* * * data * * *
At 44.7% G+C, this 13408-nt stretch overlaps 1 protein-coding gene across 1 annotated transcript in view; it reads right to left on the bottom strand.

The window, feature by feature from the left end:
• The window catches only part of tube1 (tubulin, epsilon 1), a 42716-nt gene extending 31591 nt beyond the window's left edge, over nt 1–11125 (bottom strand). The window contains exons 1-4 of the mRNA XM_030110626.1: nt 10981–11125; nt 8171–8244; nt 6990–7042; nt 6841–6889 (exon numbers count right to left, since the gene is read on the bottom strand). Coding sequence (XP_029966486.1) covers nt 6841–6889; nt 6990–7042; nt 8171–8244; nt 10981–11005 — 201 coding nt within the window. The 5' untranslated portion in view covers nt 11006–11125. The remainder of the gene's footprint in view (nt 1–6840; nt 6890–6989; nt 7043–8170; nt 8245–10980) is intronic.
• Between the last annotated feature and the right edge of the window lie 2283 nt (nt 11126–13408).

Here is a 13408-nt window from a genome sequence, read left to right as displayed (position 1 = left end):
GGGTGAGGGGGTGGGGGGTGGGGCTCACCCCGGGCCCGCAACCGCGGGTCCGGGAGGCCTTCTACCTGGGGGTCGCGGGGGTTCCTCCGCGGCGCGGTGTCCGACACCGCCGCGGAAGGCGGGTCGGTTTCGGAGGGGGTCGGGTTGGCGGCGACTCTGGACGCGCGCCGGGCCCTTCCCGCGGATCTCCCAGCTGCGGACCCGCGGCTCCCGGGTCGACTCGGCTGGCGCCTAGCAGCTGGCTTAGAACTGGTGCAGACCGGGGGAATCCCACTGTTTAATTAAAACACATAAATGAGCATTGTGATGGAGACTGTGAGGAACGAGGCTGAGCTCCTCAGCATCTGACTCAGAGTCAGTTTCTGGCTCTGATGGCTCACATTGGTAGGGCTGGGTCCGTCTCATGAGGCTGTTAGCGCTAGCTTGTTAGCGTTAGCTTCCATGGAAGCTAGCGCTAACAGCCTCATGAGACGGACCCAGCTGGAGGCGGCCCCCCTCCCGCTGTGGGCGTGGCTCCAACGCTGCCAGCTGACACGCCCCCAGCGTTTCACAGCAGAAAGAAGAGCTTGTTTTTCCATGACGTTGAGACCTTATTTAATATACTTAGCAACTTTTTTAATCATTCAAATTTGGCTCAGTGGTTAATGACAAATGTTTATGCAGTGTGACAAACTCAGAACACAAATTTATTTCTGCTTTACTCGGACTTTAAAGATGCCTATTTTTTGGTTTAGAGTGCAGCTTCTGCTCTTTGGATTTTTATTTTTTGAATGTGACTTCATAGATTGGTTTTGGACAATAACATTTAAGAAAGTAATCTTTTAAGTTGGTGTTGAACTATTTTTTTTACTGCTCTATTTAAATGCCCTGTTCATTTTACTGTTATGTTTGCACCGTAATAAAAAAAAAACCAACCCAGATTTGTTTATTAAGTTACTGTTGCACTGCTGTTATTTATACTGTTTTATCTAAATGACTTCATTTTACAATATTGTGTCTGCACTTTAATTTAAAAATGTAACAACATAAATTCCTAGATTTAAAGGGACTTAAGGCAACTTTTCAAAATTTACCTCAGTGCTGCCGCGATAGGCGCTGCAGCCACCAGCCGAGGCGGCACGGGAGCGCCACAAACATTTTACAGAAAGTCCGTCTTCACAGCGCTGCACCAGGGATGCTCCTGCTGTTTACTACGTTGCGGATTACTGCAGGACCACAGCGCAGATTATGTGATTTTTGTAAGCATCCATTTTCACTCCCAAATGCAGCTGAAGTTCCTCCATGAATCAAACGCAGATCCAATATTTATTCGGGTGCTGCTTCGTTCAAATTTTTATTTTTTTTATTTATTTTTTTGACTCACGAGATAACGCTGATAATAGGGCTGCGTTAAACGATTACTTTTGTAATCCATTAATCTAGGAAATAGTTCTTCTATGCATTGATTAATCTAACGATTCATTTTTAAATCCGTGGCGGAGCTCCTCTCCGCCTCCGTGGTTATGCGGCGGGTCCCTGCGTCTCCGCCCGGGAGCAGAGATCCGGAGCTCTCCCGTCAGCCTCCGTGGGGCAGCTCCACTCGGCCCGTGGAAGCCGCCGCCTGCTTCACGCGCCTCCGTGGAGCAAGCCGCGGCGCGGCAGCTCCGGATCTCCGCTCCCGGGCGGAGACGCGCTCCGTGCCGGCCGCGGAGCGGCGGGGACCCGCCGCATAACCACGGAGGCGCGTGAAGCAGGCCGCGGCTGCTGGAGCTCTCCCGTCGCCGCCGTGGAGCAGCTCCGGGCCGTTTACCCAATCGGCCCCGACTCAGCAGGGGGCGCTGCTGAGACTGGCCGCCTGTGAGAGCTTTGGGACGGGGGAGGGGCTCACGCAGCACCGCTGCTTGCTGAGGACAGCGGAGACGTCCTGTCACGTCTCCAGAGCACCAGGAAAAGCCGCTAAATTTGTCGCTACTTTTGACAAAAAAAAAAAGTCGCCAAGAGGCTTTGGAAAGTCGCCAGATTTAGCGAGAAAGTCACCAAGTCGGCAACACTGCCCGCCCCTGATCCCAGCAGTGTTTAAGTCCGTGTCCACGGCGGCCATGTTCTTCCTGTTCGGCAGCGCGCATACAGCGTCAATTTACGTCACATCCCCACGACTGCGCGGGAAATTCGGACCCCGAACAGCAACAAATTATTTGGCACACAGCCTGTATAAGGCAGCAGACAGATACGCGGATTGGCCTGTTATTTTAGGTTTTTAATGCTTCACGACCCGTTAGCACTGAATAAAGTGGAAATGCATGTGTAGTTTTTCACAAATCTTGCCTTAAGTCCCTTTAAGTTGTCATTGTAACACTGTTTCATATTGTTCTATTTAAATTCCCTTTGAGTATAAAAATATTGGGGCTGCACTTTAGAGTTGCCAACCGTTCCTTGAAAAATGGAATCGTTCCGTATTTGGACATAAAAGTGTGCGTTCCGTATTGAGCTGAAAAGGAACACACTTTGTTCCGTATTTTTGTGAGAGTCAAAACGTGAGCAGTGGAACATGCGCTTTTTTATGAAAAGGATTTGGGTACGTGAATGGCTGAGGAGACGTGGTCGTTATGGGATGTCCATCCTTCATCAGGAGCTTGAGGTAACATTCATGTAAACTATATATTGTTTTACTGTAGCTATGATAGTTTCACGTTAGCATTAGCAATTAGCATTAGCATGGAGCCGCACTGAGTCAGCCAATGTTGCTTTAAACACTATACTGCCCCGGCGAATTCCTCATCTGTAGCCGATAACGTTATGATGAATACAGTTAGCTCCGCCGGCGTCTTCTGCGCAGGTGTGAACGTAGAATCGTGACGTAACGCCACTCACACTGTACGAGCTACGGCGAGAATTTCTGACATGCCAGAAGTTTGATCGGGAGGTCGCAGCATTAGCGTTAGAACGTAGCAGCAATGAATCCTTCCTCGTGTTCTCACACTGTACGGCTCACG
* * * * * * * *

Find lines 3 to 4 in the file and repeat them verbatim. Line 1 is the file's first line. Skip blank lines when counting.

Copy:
• The window catches only part of tube1 (tubulin, epsilon 1), a 42716-nt gene extending 31591 nt beyond the window's left edge, over nt 1–11125 (bottom strand). The window contains exons 1-4 of the mRNA XM_030110626.1: nt 10981–11125; nt 8171–8244; nt 6990–7042; nt 6841–6889 (exon numbers count right to left, since the gene is read on the bottom strand). Coding sequence (XP_029966486.1) covers nt 6841–6889; nt 6990–7042; nt 8171–8244; nt 10981–11005 — 201 coding nt within the window. The 5' untranslated portion in view covers nt 11006–11125. The remainder of the gene's footprint in view (nt 1–6840; nt 6890–6989; nt 7043–8170; nt 8245–10980) is intronic.
• Between the last annotated feature and the right edge of the window lie 2283 nt (nt 11126–13408).